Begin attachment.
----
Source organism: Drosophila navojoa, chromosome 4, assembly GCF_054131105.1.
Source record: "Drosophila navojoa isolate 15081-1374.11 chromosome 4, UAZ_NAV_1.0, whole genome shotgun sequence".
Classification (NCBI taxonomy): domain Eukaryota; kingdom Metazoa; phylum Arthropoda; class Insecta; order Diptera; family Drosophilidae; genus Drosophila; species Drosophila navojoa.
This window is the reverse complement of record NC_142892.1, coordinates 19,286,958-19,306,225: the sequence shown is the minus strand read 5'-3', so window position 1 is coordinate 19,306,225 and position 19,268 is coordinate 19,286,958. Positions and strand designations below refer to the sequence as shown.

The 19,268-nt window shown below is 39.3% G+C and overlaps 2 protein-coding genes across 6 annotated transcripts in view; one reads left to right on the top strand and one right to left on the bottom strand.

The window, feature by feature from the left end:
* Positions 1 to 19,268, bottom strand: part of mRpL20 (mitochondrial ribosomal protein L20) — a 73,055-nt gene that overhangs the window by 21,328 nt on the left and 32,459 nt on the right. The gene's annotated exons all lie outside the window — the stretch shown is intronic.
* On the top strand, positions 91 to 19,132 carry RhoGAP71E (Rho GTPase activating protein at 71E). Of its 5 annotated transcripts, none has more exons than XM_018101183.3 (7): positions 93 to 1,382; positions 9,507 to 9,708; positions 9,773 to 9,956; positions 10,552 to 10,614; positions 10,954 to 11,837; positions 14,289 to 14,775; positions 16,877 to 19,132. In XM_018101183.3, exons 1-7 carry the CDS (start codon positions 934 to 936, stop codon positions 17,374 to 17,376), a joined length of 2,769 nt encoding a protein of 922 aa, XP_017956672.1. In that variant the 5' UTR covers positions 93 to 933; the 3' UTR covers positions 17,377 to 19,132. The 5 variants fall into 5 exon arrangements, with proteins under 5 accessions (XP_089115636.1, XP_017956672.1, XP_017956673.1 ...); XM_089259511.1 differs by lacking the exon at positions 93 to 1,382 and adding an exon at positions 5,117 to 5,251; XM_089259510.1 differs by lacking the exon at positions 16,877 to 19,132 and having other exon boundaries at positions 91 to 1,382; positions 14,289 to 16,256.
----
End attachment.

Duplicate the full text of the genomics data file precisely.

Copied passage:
Source organism: Drosophila navojoa, chromosome 4, assembly GCF_054131105.1.
Source record: "Drosophila navojoa isolate 15081-1374.11 chromosome 4, UAZ_NAV_1.0, whole genome shotgun sequence".
Classification (NCBI taxonomy): domain Eukaryota; kingdom Metazoa; phylum Arthropoda; class Insecta; order Diptera; family Drosophilidae; genus Drosophila; species Drosophila navojoa.
This window is the reverse complement of record NC_142892.1, coordinates 19,286,958-19,306,225: the sequence shown is the minus strand read 5'-3', so window position 1 is coordinate 19,306,225 and position 19,268 is coordinate 19,286,958. Positions and strand designations below refer to the sequence as shown.

The 19,268-nt window shown below is 39.3% G+C and overlaps 2 protein-coding genes across 6 annotated transcripts in view; one reads left to right on the top strand and one right to left on the bottom strand.

The window, feature by feature from the left end:
* Positions 1 to 19,268, bottom strand: part of mRpL20 (mitochondrial ribosomal protein L20) — a 73,055-nt gene that overhangs the window by 21,328 nt on the left and 32,459 nt on the right. The gene's annotated exons all lie outside the window — the stretch shown is intronic.
* On the top strand, positions 91 to 19,132 carry RhoGAP71E (Rho GTPase activating protein at 71E). Of its 5 annotated transcripts, none has more exons than XM_018101183.3 (7): positions 93 to 1,382; positions 9,507 to 9,708; positions 9,773 to 9,956; positions 10,552 to 10,614; positions 10,954 to 11,837; positions 14,289 to 14,775; positions 16,877 to 19,132. In XM_018101183.3, exons 1-7 carry the CDS (start codon positions 934 to 936, stop codon positions 17,374 to 17,376), a joined length of 2,769 nt encoding a protein of 922 aa, XP_017956672.1. In that variant the 5' UTR covers positions 93 to 933; the 3' UTR covers positions 17,377 to 19,132. The 5 variants fall into 5 exon arrangements, with proteins under 5 accessions (XP_089115636.1, XP_017956672.1, XP_017956673.1 ...); XM_089259511.1 differs by lacking the exon at positions 93 to 1,382 and adding an exon at positions 5,117 to 5,251; XM_089259510.1 differs by lacking the exon at positions 16,877 to 19,132 and having other exon boundaries at positions 91 to 1,382; positions 14,289 to 16,256.